The University of Oxford News and Events had information on an interesting new study by researchers at Oxford Population Health that finds that politicians enjoy longer lives than general populations. Among other things, the study found specifically that:
• For almost all countries, politicians had similar rates of mortality to the general population in the late 19th and early 20th centuries.
• Throughout the 20th century, differences in mortality rates widened significantly across all countries, so that politicians had an increasing survival advantage over the general population.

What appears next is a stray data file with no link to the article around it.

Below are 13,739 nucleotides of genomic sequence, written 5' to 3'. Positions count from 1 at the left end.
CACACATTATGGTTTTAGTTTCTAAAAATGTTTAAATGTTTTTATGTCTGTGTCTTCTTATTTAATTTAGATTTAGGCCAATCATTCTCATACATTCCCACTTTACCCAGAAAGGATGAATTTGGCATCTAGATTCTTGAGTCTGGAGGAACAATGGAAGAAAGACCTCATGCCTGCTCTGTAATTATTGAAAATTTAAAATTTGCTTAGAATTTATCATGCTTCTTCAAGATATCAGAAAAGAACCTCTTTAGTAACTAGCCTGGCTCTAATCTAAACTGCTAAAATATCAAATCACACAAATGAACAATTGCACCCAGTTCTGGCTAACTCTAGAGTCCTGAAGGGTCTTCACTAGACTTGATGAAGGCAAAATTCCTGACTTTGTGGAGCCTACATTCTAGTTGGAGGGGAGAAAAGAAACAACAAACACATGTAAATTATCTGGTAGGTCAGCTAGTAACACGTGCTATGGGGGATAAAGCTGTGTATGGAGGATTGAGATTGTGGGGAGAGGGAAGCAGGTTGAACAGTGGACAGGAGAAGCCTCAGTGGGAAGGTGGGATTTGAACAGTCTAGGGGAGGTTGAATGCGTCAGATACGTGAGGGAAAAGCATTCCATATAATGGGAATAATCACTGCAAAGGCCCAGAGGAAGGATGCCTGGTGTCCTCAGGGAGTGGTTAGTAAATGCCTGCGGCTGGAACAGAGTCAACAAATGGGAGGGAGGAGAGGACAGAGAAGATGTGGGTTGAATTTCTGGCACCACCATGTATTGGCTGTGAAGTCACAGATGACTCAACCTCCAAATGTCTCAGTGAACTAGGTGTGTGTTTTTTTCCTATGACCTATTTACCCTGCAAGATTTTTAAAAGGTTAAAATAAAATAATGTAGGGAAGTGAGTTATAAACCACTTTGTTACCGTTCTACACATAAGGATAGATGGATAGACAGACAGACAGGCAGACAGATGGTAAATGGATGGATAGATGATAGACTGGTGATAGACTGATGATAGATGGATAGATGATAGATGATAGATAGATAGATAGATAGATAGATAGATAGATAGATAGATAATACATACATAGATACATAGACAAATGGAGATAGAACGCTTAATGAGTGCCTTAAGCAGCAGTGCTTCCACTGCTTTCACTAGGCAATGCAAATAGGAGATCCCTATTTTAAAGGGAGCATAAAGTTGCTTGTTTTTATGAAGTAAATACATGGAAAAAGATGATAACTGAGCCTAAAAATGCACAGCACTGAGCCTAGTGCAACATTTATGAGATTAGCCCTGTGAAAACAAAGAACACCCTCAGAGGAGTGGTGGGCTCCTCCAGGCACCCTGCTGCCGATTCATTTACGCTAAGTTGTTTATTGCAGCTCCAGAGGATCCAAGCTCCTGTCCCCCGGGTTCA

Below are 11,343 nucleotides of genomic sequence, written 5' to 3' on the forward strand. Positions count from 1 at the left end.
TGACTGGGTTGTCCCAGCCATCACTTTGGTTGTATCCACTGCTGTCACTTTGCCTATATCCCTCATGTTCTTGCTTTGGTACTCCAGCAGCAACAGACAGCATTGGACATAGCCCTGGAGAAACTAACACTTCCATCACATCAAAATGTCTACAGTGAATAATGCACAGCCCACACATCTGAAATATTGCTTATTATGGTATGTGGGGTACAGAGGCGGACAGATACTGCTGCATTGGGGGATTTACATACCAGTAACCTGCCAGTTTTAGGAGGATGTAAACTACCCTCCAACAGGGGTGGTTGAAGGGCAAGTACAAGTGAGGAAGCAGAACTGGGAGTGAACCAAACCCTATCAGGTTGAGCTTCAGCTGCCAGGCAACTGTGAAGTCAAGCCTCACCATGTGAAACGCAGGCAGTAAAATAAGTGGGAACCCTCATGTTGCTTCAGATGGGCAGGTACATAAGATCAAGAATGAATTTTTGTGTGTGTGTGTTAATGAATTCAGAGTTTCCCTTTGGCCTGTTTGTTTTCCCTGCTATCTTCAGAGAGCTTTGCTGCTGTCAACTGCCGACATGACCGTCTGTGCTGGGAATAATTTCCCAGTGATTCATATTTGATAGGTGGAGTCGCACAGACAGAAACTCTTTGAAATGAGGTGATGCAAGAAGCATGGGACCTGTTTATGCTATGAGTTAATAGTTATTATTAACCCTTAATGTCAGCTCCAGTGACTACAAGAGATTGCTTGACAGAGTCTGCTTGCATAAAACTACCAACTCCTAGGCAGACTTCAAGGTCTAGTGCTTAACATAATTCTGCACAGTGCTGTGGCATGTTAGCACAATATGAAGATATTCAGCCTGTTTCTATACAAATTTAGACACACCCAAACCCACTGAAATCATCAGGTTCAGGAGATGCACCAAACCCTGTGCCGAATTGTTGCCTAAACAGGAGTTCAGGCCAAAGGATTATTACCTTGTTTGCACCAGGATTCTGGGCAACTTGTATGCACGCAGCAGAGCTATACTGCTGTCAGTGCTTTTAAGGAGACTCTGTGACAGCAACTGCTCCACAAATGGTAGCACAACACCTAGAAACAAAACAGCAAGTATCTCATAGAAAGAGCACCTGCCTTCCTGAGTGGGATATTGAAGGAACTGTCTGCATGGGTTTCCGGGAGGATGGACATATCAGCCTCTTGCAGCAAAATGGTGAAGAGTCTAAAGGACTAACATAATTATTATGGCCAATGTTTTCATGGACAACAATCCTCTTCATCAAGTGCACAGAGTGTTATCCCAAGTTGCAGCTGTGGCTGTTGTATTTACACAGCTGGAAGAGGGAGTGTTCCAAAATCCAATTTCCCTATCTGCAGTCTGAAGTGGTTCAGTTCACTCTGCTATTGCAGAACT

• There was considerable variation between countries in the extent of this survival advantage. In recent years, for example, while in Italy a typical member of the general public was 2.2 times as likely to die within the next year as a politician of the same age and gender, in New Zealand they were only 1.2 times as likely.
Read the full article here.